GAPSA to talk about grad housing

GAPSA also will discuss the possible ordinance concerning “unruly” parties.

JP Leider

This semester’s final Graduate and Professional Student Assembly meeting will address housing and livability issues for graduate and professional students at the University.

GAPSA members will discuss options for future on-campus graduate and professional student housing, as well as a proposed Minneapolis ordinance that would seek to quell noisy or “unruly” gatherings.

GAPSA Executive Vice President Taqee Khaled said that during the University’s realignment is the time to address graduate and professional student housing issues.

“Housing can be a very critical issue when it comes to the culture of graduate and professional students,” he said. “If you’ve got people doing research in various areas and they have interdisciplinary contacts in a living environment, that can do a lot to enrich what everyone is getting out of the graduate and professional students.”

Khaled said the undergraduate nature of the University likely has caused graduate and professional student housing to become a secondary concern.

GAPSA has continually brought this concern to the administration, so it’s been “on their radar,” he said.

Housing Director Laurie McLaughlin said her office has been looking into graduate student housing issues over the past several years, especially in the area of affordability.

While the University does offer married couple housing, she said it doesn’t meet current graduate-student needs.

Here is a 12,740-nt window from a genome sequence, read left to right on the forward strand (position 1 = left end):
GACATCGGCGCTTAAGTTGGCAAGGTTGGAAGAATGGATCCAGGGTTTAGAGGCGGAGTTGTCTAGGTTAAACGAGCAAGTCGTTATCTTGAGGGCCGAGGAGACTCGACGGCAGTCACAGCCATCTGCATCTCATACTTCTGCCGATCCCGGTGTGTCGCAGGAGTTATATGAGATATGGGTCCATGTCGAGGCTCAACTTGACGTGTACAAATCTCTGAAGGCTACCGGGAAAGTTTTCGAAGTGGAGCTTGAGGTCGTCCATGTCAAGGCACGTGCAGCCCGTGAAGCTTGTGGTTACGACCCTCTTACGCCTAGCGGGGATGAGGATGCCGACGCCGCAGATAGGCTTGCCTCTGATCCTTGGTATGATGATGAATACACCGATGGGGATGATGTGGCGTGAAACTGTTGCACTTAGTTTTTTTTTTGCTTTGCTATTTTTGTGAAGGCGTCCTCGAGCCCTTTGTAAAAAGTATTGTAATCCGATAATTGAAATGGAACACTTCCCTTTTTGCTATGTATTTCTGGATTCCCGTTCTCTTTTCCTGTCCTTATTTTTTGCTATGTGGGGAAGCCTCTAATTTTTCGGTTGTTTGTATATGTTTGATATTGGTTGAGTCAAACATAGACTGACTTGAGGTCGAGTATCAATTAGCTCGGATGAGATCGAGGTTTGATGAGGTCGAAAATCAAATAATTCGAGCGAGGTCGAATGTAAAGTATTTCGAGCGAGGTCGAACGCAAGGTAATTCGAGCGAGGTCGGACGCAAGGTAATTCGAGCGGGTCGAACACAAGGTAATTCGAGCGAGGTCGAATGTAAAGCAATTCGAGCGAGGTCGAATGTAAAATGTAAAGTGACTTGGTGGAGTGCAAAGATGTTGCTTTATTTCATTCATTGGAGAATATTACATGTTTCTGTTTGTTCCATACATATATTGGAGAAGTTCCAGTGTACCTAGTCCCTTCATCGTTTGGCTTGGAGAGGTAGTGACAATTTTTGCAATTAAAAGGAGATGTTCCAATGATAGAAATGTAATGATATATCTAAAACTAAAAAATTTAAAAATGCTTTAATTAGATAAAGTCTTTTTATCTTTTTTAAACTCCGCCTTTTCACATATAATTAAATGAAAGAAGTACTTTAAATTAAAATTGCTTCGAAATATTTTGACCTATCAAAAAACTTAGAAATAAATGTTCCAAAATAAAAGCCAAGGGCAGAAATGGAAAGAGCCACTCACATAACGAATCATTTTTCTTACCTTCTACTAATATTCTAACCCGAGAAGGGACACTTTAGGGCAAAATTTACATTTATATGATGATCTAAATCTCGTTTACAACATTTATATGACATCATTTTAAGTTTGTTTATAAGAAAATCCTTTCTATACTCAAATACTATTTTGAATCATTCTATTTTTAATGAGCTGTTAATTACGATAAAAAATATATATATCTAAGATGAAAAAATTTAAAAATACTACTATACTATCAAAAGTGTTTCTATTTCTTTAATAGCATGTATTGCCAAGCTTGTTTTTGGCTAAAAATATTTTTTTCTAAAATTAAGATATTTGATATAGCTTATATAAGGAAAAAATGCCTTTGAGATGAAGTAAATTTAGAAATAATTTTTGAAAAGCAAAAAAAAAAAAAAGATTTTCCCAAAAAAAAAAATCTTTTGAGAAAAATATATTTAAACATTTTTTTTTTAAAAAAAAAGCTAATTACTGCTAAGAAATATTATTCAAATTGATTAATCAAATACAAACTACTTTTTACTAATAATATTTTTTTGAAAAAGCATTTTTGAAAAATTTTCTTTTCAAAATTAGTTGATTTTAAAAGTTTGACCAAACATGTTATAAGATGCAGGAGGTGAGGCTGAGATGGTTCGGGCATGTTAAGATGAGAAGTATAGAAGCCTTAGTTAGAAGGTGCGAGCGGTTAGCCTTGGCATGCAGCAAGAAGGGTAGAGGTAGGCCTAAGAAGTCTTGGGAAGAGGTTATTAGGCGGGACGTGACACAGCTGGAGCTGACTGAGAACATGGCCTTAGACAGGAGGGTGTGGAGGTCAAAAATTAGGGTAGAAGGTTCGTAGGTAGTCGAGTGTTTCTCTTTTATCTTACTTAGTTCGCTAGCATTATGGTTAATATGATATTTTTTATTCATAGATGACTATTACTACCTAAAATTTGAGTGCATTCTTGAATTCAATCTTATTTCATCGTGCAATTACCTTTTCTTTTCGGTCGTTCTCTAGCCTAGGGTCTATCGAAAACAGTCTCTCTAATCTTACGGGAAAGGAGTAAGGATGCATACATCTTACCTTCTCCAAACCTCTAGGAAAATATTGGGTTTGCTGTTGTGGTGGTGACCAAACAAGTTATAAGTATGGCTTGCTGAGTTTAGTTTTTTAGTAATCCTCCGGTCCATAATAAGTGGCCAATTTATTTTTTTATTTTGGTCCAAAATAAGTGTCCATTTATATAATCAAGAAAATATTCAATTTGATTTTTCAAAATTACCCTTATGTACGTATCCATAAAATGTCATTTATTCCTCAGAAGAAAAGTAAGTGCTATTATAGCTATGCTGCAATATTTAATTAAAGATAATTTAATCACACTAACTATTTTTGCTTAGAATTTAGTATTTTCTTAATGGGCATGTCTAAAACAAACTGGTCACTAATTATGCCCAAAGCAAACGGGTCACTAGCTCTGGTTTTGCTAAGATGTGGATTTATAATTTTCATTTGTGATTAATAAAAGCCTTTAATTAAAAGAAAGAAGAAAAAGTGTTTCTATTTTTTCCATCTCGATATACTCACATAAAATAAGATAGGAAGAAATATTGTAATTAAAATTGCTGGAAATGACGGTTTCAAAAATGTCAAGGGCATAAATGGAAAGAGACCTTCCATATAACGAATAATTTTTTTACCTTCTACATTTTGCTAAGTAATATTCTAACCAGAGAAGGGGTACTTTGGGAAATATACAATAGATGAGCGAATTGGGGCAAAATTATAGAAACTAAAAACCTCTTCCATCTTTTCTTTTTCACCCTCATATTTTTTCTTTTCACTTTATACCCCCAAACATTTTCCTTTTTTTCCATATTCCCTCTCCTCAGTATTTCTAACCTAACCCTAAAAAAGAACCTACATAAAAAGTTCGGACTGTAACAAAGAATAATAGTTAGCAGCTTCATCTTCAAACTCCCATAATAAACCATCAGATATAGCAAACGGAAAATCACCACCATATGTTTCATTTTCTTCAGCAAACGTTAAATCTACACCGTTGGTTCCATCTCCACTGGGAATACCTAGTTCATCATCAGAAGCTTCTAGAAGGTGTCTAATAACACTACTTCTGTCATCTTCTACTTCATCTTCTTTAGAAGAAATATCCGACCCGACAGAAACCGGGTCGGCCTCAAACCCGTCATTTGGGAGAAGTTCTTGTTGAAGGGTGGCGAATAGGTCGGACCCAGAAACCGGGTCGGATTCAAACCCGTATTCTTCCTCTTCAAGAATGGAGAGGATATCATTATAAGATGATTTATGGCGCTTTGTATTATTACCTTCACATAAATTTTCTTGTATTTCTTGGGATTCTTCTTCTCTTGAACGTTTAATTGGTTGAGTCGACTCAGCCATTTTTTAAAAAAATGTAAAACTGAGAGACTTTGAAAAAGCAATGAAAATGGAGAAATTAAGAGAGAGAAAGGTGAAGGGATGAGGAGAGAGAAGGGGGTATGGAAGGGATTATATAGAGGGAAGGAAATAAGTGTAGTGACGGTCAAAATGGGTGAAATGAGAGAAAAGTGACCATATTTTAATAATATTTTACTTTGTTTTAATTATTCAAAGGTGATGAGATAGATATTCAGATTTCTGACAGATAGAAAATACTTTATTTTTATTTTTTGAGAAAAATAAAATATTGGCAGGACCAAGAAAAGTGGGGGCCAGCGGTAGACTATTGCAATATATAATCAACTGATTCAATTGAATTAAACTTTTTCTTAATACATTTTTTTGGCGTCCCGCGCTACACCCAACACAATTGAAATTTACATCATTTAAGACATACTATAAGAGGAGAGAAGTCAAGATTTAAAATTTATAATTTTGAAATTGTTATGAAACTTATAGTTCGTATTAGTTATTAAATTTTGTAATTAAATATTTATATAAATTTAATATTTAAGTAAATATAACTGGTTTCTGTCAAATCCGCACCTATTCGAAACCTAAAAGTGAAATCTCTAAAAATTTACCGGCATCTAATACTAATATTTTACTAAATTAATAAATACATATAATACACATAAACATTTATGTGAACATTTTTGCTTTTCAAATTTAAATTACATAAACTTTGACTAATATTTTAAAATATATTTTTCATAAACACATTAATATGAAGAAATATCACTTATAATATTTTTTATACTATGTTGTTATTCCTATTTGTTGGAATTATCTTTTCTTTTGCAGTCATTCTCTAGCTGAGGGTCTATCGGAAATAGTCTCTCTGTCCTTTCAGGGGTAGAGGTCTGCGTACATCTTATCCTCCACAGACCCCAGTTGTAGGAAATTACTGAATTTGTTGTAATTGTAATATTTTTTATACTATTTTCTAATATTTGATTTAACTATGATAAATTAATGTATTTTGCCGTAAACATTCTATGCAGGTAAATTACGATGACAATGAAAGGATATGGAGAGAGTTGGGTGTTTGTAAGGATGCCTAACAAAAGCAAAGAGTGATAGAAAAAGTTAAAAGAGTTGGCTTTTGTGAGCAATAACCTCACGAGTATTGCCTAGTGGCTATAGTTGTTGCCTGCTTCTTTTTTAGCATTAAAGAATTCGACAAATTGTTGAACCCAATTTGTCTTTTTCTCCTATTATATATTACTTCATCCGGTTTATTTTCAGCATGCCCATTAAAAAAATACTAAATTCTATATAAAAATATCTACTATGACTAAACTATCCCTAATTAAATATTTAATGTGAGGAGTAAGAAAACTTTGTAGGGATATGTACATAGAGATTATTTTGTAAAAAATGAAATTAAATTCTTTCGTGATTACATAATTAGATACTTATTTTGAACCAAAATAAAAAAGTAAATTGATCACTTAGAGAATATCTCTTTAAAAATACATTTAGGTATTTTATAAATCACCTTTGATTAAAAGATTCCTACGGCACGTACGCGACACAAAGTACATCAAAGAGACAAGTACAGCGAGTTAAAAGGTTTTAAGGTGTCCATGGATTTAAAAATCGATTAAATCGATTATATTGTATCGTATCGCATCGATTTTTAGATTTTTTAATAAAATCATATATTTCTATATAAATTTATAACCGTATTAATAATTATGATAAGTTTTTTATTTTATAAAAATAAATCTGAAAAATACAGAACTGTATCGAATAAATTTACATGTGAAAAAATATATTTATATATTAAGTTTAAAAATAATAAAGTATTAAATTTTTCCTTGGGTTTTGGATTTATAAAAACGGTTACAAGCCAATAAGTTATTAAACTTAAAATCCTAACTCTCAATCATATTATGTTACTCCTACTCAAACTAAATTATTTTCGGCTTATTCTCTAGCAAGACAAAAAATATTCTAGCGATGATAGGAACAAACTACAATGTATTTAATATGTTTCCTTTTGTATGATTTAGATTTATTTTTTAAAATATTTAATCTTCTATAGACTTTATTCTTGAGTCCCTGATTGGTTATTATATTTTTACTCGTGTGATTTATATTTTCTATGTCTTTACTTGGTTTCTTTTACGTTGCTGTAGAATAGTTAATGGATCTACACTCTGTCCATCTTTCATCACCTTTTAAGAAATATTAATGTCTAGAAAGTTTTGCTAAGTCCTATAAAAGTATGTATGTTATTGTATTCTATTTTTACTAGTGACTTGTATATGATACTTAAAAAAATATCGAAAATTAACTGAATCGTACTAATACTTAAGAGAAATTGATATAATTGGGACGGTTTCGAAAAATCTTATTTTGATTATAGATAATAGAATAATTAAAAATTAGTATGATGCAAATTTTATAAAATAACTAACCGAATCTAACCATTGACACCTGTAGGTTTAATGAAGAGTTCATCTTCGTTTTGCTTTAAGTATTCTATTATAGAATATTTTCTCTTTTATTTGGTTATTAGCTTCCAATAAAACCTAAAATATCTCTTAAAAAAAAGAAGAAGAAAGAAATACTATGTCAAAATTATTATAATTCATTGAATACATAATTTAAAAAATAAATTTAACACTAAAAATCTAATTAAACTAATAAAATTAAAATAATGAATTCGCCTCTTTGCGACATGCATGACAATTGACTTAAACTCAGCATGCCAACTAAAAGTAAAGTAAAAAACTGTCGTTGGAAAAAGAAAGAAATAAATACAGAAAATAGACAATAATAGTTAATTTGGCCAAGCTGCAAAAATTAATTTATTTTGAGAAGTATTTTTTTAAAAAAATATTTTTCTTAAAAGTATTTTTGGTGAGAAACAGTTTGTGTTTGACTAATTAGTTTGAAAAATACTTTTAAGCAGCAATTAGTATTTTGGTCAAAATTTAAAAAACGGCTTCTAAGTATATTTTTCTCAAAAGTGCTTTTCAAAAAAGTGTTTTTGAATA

In the Office of Housing and Residential Life, two committees are looking into graduate housing issues, she said. Both will review a graduate and professional student housing survey that was conducted in late November.

McLaughlin said she recognizes the role housing plays in attracting top-quality graduate and professional students.

“We certainly understand and realize that in order to attract graduate students to the University that housing is one of the issues,” she said.

Noisy and “unruly’

At today’s meeting, GAPSA will consider whether to support an ordinance dealing with noisy and “unruly” gatherings, proposed by 2nd Ward City Council member Paul Zerby, who represents the Minneapolis campus and surrounding area.

After meeting with members of student government last week, Zerby altered the proposed resolution to deal with student concerns, said resolution author Amy Thornton, who is the GAPSA vice president for public affairs.

“It’s not an us-against-them issue, but there were implications of the ordinance that definitely could have been excessively harmful to students,” she said.

Now that Zerby has changed the ordinance to remove the placarding of offending properties, Thornton said, she’s recommending GAPSA support it.

Zerby said he would be pleased with GAPSA’s support.

“Win, lose or draw on getting this passed (through the City Council), it’s a terrific win for the students and the neighborhood and the city that GAPSA is stepping up onto the plate on this thing,” Zerby said.

He said several obstacles still exist in getting the ordinance passed, including opposition from landlords.

“We have met substantively every one of the concerns they’ve raised, but they continue to object to it,” he said. “My only take can be that they (are trying to) delay it and hope it goes away.”

“I’m hoping to at least give it to the council for an up-or-down vote.”